NOVEMBER 2, 2018
NUMEROUS FACTORS DRIVE THE MARKET THIS WEEK
- Open Interest Increases
- What is Causing Volatility?
- Strong Reaction to President’s Tweet
- Are Market Forces Shifting?
- What Will Draw Attention Next Week?
The cotton market began the week with a sharp decline back toward the bottom of the recent price range. Mid-week trading was exceptionally quiet. Wednesday set the December futures low at 76.49 cents per pound, but there was very little volume traded. The session’s price range was only 55 points wide. Nevertheless, the market roared back to life Thursday. Trading volume spiked as the market shot back up to recent highs. The number of open contracts has been increasing, too. Open interest climbed to 269,050 contracts on Friday, which is up 5,429 for the week and the highest level since August.
TWEET CHANGES MARKET OUTLOOK
Macroeconomic policy continued to be the main driver of volatility this week, as demonstrated by Thursday’s activity. The U.S. Export Sales report showed net cancellations of 49,000 bales for the week ended Oct. 25, which sent the market back to this week’s lows after its release. However, a positive note from President Trump on his personal twitter account changed the market’s outlook soon after:
The stock market and agricultural futures responded with strong rallies. Soybeans (+3.6 percent) and cotton (+2.8 percent) were two of the biggest winners.
TALK AND ACTION MAY NOT BE THE SAME
While President Trump’s tweet does generate optimism for a deal with China, most sober-minded traders know that positive talk and an actual agreement are two different things. Cotton traders will be wary of staking too much on the mere possibility of a favorable outcome. Instead, trader focus is turning toward next week’s World Agricultural Supply and Demand Estimates (WASDE) report.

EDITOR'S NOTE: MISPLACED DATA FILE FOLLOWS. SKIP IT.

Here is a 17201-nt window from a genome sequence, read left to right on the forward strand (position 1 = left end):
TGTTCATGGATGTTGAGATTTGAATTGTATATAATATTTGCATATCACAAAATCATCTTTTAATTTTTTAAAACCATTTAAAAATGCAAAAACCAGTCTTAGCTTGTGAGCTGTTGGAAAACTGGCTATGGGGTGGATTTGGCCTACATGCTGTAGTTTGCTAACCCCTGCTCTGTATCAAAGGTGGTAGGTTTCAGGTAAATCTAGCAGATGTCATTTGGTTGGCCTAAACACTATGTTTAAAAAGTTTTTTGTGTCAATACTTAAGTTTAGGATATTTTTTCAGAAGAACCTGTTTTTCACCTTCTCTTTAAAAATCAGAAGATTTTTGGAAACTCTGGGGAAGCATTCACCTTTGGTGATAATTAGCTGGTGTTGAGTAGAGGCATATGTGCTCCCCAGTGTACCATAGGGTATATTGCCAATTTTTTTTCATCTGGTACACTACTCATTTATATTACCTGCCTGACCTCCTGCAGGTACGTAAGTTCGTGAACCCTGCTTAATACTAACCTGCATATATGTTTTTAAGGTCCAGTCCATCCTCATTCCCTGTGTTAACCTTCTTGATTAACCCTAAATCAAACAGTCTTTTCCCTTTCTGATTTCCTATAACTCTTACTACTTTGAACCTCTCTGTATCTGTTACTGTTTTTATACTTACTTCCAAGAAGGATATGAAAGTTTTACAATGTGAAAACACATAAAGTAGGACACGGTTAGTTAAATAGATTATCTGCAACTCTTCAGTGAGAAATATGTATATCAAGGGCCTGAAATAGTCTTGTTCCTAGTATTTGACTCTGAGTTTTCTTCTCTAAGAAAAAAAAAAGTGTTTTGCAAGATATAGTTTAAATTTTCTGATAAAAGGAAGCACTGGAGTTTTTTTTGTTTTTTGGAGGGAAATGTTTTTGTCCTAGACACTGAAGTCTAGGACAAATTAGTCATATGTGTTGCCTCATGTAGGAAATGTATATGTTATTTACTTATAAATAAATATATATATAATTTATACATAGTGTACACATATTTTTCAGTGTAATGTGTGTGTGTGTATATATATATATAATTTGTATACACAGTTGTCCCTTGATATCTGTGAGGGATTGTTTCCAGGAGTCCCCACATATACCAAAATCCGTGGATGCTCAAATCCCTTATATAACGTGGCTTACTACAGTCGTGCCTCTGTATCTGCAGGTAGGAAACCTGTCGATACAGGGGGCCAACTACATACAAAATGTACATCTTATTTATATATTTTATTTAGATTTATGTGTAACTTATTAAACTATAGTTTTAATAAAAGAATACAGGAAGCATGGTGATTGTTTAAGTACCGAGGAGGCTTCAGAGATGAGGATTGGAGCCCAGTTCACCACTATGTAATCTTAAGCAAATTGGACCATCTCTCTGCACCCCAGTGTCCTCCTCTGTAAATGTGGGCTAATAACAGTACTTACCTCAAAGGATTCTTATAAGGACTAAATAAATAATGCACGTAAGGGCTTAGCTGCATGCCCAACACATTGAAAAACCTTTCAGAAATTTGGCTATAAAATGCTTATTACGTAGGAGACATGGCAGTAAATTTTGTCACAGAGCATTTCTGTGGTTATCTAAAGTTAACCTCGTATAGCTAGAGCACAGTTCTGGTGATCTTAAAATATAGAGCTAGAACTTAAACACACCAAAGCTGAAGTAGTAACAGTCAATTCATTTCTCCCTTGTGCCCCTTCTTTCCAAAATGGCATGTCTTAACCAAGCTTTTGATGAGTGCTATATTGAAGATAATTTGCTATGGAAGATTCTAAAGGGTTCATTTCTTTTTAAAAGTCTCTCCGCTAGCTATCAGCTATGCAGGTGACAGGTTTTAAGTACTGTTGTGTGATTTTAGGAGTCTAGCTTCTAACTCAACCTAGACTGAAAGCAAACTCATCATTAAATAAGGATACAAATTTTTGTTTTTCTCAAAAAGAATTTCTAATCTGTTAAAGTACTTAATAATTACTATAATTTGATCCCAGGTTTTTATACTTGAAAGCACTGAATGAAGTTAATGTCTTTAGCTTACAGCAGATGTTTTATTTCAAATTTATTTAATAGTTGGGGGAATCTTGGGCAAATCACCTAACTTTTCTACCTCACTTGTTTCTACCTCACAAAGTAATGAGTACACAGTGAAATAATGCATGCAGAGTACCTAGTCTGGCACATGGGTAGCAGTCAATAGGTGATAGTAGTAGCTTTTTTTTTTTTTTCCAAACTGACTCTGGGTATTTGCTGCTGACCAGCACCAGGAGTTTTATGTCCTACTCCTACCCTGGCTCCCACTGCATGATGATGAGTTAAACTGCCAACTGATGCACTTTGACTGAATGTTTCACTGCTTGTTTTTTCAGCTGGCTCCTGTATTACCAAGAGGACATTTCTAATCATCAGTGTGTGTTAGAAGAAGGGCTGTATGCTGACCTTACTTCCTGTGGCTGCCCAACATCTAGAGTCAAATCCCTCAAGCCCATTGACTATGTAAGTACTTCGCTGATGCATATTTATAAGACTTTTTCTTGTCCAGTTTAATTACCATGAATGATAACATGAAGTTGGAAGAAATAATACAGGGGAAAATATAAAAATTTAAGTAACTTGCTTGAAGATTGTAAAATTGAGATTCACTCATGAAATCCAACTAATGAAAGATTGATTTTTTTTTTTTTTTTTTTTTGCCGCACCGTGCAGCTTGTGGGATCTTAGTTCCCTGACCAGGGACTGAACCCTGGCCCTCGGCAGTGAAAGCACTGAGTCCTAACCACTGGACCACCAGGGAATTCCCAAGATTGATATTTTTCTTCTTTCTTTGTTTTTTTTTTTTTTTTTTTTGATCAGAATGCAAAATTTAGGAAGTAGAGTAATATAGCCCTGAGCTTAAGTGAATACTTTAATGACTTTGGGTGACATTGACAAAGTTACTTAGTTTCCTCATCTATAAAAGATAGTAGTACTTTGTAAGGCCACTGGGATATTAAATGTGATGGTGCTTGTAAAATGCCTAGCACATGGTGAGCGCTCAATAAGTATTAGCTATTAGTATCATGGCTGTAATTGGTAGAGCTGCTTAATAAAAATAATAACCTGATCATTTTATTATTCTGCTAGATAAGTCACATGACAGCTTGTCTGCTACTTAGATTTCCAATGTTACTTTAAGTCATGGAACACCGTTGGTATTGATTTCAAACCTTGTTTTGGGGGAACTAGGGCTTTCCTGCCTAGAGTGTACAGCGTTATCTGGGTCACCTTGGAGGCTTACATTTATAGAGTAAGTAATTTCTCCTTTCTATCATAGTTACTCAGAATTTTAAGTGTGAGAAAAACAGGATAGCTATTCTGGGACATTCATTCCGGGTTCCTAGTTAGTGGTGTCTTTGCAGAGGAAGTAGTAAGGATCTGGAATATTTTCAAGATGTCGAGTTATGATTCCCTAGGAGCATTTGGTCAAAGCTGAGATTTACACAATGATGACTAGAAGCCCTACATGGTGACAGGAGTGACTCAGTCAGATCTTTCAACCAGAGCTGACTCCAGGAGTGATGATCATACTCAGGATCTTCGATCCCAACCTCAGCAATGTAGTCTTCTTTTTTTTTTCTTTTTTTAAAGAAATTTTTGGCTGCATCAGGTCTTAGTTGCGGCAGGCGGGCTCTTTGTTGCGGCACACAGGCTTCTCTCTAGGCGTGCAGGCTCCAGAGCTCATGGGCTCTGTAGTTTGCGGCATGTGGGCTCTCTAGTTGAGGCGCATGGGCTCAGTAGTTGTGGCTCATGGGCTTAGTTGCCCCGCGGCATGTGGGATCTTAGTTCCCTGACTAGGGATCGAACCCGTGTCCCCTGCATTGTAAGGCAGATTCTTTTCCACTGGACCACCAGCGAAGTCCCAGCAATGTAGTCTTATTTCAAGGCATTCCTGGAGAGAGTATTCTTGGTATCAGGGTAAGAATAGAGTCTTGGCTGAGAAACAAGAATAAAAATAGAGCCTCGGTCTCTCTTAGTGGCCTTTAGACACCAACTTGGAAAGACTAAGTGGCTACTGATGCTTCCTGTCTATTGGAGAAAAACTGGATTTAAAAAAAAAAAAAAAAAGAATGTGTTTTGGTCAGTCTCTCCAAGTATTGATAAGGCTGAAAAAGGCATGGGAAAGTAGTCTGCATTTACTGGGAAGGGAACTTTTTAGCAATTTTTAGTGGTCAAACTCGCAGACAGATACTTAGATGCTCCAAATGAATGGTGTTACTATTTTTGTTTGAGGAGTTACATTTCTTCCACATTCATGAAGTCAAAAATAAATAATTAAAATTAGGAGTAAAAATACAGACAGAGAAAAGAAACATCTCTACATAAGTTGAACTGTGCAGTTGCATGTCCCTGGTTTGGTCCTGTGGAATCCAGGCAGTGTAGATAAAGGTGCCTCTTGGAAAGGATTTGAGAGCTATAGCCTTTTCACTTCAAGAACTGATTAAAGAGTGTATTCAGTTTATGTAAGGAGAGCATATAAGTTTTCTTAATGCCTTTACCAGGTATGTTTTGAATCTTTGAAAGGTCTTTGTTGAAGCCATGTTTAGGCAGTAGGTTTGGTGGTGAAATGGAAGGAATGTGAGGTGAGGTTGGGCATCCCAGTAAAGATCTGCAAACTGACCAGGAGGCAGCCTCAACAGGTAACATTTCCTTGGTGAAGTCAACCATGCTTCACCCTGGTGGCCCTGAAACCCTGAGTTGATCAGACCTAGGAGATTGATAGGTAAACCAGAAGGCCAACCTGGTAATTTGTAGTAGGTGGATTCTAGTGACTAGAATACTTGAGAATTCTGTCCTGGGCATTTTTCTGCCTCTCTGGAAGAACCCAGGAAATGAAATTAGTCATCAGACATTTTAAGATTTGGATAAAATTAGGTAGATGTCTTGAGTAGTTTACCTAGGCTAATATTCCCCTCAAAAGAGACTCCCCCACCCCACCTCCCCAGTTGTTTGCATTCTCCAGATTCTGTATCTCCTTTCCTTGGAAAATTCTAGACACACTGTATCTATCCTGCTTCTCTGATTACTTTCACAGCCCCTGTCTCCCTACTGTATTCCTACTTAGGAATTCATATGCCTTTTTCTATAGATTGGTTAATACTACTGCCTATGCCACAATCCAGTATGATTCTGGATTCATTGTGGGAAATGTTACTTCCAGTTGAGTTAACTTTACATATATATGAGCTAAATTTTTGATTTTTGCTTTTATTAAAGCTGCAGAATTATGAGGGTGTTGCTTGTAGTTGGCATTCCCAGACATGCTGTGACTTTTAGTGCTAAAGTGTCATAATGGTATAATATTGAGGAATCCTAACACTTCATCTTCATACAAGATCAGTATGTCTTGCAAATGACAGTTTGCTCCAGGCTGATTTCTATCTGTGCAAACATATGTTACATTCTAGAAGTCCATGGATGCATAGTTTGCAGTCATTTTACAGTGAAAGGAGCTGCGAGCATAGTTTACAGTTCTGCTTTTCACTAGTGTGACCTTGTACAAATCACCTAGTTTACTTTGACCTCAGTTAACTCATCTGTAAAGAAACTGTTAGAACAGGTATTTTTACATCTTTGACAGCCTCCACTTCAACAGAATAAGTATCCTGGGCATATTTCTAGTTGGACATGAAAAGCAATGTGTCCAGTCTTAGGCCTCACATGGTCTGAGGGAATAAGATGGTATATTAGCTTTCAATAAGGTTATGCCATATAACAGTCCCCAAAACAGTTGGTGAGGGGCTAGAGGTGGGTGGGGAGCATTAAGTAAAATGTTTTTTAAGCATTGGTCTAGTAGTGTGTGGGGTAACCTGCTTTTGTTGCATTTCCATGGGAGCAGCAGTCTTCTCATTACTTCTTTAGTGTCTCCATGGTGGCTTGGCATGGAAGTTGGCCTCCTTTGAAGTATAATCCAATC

Hurricane losses in the Southeast and generally negative harvest weather across the majority of the Cotton Belt are expected to significantly decrease USDA’s crop forecast in November. Although significant production losses are expected, poor export sales for the past several weeks also have raised the expectation that USDA will simultaneously reduce its 2018-19 U.S. export forecast, mostly offsetting the lower supply.
POSITIVE SIGNS EMERGE
Although the Export Sales report was negative, there have been some positive signs recently. Several competing countries’ currencies have recovered their summer losses, which is helping U.S. cotton to become more affordable to importers. Foreign export competition is weakening as shippable supplies already have been heavily committed. Additionally, the poor harvest weather in the U.S. has increased the supply of heavily discounted cotton, which may make U.S. cotton the most affordable price for many mills. The combination of factors is helping U.S. cotton return to competitiveness in the export market.
FACTORS TO WATCH NEXT WEEK
Traders’ attention will be heavily divided in the week ahead despite a desire to focus on the November WASDE report to be issued next Thursday. Outside factors include the China trade dispute, which is far from over, and the U.S. elections. Thankfully, downstream demand for textiles looks healthy, especially with U.S. payrolls coming in 250,000 higher and beating expectations by 60,000. Unfortunately, that news may spell further interest rate hikes and more headwinds from a strong U.S. dollar. Harvest weather continues to be a challenge for the Southeast, but skies should be mostly clear this week in the Southwest. Classing reports also will continue to figure centrally in most traders’ routines.
IN THE WEEK AHEAD:
- Crop Progress and Condition will be released Monday at 3:00 p.m. Central Time.
- The CFTC Cotton On-Call report to be released Thursday at 2:30 p.m. Central Time.
- The Export Sales Report will be released Thursday at 7:30 a.m. Central Time.
- The November World Agricultural Supply and Demand Estimates come out Thursday, Nov. 8 at 11:00 a.m. Central Time.
- The CFTC’s Commitments-of-Traders will be released Friday at 2:30 p.m. Central Time.